WAGs really are airheads, WKD decides
Published:  02 November, 2007

Blow-up dolls have been conspicuously absent from the marketing plans of drinks producers - until now.

As part of its sponsorship of the Irish Football Association's Intermediate Cup, WKD is dishing out "good luck" kits to all competing teams, including essential items such as sweatbands, sponges ... and inflatable WAGs.

Spittoon is delighted to see that WKD is taking seriously the guidelines on not linking alcohol with sexual prowess. After all, there's nothing in the code of practice to prevent marketers

linking alcoholic products with the total inability to attract a real-life mate.

Don't drink me

"This is an aggressive beer," shouts the label of Punk IPA, the Scottish winner in the regional section of Tesco's Drinks Awards. "We don't care if you don't like it."

The rant on the label continues: "We do not merely aspire to the proclaimed heady heights of conformity through neutrality and blandness.

"It is quite doubtful that you have the taste or sophistication to appreciate the depth, character and quality of this premium craft brewed beer.

"You probably don't even care that this rebellious little beer contains no preservatives or additives and uses only the finest, fresh, natural ingredients.

"Just go back to drinking your mass-marketed, bland, cheaply-made, watered-down lager, and close the door behind you."

Well done to Martin Dickie and James Watt from BrewDog, for saying what so many retail staff have thought about many of their customers for years.

Make your mind up

Front page headline on Camra's newspaper: "Cask ale market 'vibrant'". Page six headline: "The truth about real ale's 'decline'".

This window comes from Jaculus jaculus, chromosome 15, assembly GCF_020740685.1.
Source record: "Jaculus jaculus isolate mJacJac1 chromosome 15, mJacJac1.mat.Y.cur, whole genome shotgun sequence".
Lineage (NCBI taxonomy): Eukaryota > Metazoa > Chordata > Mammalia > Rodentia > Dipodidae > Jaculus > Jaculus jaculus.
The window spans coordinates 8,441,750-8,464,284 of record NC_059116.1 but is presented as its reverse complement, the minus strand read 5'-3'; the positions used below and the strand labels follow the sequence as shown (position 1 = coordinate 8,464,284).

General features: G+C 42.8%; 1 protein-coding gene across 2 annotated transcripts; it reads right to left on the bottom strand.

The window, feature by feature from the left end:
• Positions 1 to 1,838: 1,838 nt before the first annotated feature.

Thwaites kicks up a stink

There are some inescapable facts of life.

Move into the countryside and you can expect to smell manure and be woken up by the cock crowing.

Move to Cicely Lane in Blackburn and you'll probably get a major whiff of hops from the Thwaites brewery.

But a plan for 68 apartments and four houses on a derelict site in the area has been put on hold while environmental health officers carry out an investigation into whether th is aroma will have an ­adverse affect on residents' quality of life.

John Ingham, the chairman of East Lancashire Camra, said: "It's a wonderful smell. I remember Dutton's brewery where Morrisons is - there used to be competing smells.

"Personally I would be very happy to live near it - they have been putting out the same smells for 200 years and the brewing process hasn't changed."

Twins peak

Dim-witted but leggy Big Brother twins Samanda - sorry, Samantha and Amanda - are pictured here posing outside a taxi as part of the 30th anniversary celebrations of imported Thai lager Singha.

Let's hope they're not about to make one of those notorious getting-into-or-out-of-a-car-in-a-very-short-skirt mistakes that seem to be in such vogue among the WAGs and wannabes of this world. OLN is not Heat magazine, and we won't be printing anything of the sort.

Prof's words of wisdom

Commiserations to all of you who had been hoping to bid for the 1961 imperial bottle of Château Pétrus

which had been expected to fetch £75,000 at auction in Chicago last week before it was withdrawn while its authenticity was double-checked.

But, while that's going on, perhaps bidders might reflect on the words of Princeton University economics professor Orley Ashenfelter who publishes a wine newsletter called Liquid Assets.

"There are really two kinds of wine," he says. "One is for drinking, and the other is for collecting. Like rare stamps, collectable wines can take on inexplicably high price levels.

"I drink my wine and use my postage stamps to mail letters, and I continue to marvel at those who don't."

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